Best of Technical Support
I am new to the Linux world and have what I think is a fairly simple question. I would like to know how to get information from a CD using the X Window System. Can you help me with this? —Anthony, DrexelDG@aol.com
First, mount your CD-ROM using the command mount /cdrom if /etc/fstab is properly configured. Otherwise, as root use mount /dev/hdb /cdrom. Your distribution probably offers some graphic tools to help with the task; remember man mount is your friend. —Alessandro Rubini, email@example.com
First, in an xterm, log in as root (su -root and type in the root password when prompted). Then, create a directory where the CD will appear to be:
Next, insert the CD and mount it on the directory you created:
mount -t iso9660 -o ro /dev/hdd /mnt/cdromThen, you should be able to cd to /mnt/cdrom and use the files on the CD. When you're done, the command
umount /mnt/cdromwill tell Linux to “let go” of the CD so you can eject it and work on another. —Scott Maxwell, firstname.lastname@example.org
When LILO starts to boot Linux, I get an error message saying, “BIOS32 extension does not exist. Sorry, this release still depends on it!” I am unable to boot Linux because of this. What should I do? —Mark, email@example.com
LILO must be installed on your MBR (Master Boot Record), on a floppy disk or the first sector of your Linux partition. If you have an IDE drive, it must be located before the 540MB limit; if you have a SCSI drive, it must be lower than cylinder 1024. Is your LILO installed in the proper location? —Daniel Lafraia, firstname.lastname@example.org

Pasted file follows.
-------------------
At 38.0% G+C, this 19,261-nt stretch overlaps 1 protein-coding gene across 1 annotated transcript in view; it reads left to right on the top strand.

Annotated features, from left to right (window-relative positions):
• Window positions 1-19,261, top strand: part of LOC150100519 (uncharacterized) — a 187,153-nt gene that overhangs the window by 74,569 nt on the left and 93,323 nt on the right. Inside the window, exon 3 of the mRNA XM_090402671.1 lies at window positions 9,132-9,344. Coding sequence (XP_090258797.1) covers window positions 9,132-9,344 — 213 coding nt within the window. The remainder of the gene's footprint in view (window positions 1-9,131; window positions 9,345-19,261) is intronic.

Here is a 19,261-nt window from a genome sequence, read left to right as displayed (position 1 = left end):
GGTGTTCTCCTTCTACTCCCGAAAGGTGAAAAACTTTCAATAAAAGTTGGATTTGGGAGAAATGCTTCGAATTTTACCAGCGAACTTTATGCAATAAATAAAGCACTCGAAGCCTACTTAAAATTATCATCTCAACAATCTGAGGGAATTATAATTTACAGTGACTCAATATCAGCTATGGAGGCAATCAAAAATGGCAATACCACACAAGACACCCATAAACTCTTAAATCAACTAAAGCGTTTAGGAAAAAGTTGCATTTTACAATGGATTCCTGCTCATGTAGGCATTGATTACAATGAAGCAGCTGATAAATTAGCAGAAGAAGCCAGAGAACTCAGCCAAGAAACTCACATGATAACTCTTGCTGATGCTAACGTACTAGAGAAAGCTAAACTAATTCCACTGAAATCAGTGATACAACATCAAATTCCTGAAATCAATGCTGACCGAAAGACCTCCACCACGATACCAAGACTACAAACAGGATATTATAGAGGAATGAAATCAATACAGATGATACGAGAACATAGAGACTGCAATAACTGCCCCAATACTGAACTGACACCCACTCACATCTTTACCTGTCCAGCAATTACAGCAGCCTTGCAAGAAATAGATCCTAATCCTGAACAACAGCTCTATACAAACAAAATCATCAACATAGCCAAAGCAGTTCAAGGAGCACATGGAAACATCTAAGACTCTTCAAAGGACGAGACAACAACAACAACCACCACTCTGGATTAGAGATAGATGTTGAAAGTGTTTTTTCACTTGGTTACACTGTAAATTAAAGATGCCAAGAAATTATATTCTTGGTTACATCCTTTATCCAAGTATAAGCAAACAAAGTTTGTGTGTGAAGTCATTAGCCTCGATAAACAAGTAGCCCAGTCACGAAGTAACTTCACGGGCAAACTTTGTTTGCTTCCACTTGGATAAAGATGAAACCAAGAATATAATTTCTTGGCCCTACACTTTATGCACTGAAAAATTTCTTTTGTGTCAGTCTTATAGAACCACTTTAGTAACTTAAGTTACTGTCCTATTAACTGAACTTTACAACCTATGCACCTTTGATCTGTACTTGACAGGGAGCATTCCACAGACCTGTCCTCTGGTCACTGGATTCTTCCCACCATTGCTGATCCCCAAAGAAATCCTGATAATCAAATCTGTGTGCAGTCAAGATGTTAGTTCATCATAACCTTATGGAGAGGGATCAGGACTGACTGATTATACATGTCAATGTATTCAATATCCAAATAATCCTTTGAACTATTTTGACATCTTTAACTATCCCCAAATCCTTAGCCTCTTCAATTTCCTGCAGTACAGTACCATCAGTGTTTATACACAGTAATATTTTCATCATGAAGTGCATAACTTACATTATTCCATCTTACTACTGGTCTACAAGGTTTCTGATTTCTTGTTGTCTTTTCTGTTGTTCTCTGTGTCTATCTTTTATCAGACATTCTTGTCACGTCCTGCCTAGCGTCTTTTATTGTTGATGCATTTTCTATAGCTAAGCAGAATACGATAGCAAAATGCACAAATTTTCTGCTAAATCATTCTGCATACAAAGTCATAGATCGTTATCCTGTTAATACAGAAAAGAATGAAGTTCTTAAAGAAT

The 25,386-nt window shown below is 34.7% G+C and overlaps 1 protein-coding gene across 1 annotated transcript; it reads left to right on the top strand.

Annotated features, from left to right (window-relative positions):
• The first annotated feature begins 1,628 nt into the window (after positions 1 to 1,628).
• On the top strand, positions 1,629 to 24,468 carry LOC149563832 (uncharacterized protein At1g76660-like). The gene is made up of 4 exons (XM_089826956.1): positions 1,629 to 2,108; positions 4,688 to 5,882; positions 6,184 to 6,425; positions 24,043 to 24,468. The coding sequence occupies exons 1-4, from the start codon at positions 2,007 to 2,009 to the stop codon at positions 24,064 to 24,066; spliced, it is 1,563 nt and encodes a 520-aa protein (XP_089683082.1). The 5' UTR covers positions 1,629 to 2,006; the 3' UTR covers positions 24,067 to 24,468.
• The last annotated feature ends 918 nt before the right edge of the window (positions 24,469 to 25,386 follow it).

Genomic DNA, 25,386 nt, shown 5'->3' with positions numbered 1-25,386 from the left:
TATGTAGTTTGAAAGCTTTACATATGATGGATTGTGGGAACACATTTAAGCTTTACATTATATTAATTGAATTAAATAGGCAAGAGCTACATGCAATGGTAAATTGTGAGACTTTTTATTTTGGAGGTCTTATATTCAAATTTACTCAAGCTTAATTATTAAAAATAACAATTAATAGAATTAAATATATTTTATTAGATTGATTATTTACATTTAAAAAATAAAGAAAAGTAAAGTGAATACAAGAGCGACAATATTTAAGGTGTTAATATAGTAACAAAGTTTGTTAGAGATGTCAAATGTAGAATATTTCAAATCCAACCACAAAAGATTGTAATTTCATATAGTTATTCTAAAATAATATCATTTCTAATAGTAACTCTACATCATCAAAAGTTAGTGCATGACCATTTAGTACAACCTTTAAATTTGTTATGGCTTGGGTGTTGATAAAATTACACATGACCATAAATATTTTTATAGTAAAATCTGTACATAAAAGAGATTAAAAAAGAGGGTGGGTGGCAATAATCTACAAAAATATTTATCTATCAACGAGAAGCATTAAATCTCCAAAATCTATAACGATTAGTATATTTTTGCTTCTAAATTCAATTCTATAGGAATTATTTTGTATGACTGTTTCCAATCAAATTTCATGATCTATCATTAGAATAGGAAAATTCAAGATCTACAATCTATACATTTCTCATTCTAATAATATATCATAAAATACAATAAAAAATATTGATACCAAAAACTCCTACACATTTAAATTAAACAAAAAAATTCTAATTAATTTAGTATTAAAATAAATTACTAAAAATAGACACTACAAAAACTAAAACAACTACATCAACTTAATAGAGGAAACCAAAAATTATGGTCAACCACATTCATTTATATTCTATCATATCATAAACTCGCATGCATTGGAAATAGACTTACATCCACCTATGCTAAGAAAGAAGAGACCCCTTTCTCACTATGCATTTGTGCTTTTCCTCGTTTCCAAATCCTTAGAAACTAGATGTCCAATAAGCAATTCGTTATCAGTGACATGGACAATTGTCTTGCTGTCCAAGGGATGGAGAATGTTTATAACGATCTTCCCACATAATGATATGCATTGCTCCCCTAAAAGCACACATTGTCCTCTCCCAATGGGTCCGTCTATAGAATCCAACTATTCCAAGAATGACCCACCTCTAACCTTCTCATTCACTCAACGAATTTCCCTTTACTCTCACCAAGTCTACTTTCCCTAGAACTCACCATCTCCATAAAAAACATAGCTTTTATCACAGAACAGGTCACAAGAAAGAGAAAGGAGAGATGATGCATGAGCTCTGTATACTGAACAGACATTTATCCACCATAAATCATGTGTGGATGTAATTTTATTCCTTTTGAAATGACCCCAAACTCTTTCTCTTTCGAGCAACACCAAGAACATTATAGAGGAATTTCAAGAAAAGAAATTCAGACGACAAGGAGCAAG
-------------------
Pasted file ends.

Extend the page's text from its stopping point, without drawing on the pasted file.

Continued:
This message is printed by a SCSI driver which is compiled in your default kernel and is benign as you don't have that SCSI controller. Most drivers don't print any message when they fail detecting the hardware; in my opinion, this is good. It looks as if your kernel is locking when probing for some other hardware, but I can't tell which one. You should try to remove any strange ISA device installed in your system, then compile your own kernel, leaving out everything of no interest to you.
Note that most modern distributions use modules for each device driver in order to avoid probing for uninstalled peripherals. —Alessandro Rubini, email@example.com
At what speed is my modem connecting? I have REPORT CONNECT in my chat script, but it always indicates I am connected at 57600. How do I query the modem or pppd to find out the speed at which I am actually connected? —James M. Pothering, firstname.lastname@example.org
You need to make a change in your modem settings. Consult your modem's manual to learn which string to send, then use a terminal program such as minicom to instruct your modem to return the modem-to-remote (DCE) speed, not the computer-to-modem (DTE) speed. For example, for my modem I would type ATW2&W. This turns on “Report connection rate only as CONNECT XXXX” (W2) and saves the settings for the next use (&W). —Chad Robinson, email@example.com
I've upgraded to glibc 2.1, but certain older applications (StarOffice in particular) don't want to run now. How do I either convince StarOffice to like the new glibc, or else keep the old 2.0.7 installed just for StarOffice's use? —Tim Pepper, firstname.lastname@example.org